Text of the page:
What do we mean by the **time value of money**?

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In simple terms, it is about how we calculate the **future value** of an investment, or

how we work back from a future required value to calculate the **present value**.

Compounding is where we take the known **present value** and use this to calculate a the potential **future value**.

For example, John has invested £50,000 into his investment and wants to know, assuming 5% net, what this will be worth in 10 years time when he retires.

What would the formula look like?

The formula:

FV = PV (1+r)^{n}

Where:

FV = Future value

PV = Present value

r = Rate of return

n = Number of years

Using John as an example, what would his investment be worth in 10 years time?

FV = PV x (1 + 0.05)^{10}

FV = £50,000 x (1.05)^{10}

FV= £50,00 x 1.6289

FV = £81,445

In AF4, you are recommended to have a financial /scientific calculator. You should have this before your course and be familiar with undertaking a calculation such as this.

Discounting is working from a **known future value** to determine the **present value**.

For example, Janet wants to provide university fees of £15,000 to her grandaughter in 12 years time. Assuming a 3% net return, how much must she invest now?

What would the formula look like? I'll give you a clue, it uses all of the same elements as the compounding formula but in a different order.

Discounting formula:

PV = __ FV __

(1+r)^{n}

Where:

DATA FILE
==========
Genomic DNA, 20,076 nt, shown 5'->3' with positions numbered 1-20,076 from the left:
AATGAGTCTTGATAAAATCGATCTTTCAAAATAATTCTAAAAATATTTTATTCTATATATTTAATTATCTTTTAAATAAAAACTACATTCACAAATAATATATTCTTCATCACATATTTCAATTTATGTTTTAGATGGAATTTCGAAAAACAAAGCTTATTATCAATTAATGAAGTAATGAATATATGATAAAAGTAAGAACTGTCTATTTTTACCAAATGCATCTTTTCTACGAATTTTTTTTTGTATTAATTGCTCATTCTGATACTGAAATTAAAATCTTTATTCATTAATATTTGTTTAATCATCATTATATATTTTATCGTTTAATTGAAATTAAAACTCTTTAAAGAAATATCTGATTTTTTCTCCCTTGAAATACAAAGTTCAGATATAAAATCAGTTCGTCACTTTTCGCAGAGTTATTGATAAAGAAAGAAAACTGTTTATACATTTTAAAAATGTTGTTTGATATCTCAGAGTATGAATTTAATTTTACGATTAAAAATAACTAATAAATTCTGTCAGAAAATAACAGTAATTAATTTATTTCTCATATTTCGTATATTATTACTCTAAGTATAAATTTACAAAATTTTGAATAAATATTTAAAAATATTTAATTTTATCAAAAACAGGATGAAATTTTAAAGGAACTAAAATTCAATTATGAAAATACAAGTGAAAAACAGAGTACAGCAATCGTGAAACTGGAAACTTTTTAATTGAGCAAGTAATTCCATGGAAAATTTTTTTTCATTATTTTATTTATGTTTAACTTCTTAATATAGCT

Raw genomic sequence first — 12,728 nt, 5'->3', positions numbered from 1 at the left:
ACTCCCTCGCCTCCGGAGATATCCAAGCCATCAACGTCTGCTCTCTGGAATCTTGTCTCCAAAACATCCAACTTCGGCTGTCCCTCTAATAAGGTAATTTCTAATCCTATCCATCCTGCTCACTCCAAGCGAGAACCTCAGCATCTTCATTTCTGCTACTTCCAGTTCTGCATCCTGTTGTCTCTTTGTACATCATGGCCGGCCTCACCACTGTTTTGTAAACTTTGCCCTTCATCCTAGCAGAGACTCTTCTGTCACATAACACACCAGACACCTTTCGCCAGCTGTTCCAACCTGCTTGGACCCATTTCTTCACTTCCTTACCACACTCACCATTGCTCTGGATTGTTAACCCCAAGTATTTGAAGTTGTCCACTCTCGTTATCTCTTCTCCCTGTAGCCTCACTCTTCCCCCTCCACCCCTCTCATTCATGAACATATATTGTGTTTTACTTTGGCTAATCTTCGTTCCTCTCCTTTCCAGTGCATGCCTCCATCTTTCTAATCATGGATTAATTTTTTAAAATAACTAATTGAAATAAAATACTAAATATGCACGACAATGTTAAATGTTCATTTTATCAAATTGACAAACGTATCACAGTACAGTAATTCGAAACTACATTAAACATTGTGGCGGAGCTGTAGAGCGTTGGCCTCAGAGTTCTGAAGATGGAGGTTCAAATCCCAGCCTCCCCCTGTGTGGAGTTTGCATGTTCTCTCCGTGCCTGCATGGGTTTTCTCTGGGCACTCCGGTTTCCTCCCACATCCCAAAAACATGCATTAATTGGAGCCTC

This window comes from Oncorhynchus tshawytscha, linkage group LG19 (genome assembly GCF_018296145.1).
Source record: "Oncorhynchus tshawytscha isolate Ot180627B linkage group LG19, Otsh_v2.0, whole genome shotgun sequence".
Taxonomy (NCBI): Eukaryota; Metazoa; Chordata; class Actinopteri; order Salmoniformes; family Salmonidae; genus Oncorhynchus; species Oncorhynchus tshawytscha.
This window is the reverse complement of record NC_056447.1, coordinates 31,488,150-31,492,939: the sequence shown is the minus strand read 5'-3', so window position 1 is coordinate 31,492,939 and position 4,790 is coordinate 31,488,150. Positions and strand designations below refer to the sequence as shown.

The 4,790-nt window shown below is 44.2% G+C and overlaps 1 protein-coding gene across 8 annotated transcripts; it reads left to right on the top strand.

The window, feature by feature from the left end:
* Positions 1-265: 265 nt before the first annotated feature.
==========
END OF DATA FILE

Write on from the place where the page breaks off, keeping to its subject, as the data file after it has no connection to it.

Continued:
PV = Present value

FV = Future value

r= Rate of retiurn

n = Number of years

Example. How much does Janet need to invest today for her grandchild's university fees?

If you don't have a calculator, work your way through the steps to the process required.

PV = __ FV __

(1+r)^{n}

PV = __£15,000__

(1+03)^{12 }

PV =__ £15,000__

1.4258

PV= £10,520

How do we find the annual compound interest rate when we know the present and future value along with the time frame?

r = [(FV / PV)^{1/n} - 1] x 100

•FV = Future value

•PV = Present value

•r = Interest rate as a decimal e.g. 4% = 0.04

•n = Number of years

Kate requires £35,000 in 12 years time for little Hugo’s university fees. She has £21,000 available to invest now. What annual rate of return will be required to reach her goal?

If you don't have a calculator, work your way through the steps to the process required.

r = [(FV / PV)^{1/n} - 1] x 100

r = [(£35,000 / £21,000)1/12 - 1] x 100

r = [1.6671/12 - 1] x 100

r = [1.0435 - 1] x 100

r = 4.35%

How do we find the Annual Effective Rate (AER) when there are more than one payments in a year?

AER = [(1 + r/n)^{n} - 1] x 100

FV = Future value

PV = Present value

r = Nominal interest rate

n = Number of payments made in a year

Best Bank pays a nominal interest of 3.2% gross per annum, paid monthly. Calculate, showing all your workings, the Annual Effective Rate (AER).

If you don't have a calculator, work your way through the steps to the process required.

Best Bank:

AER = [(1 + r/n)^{n} - 1] x 100

(1 + 0.032 / 12)^{12} – 1 x 100

(1.03247)^{12} – 1 x 100

= 3.25%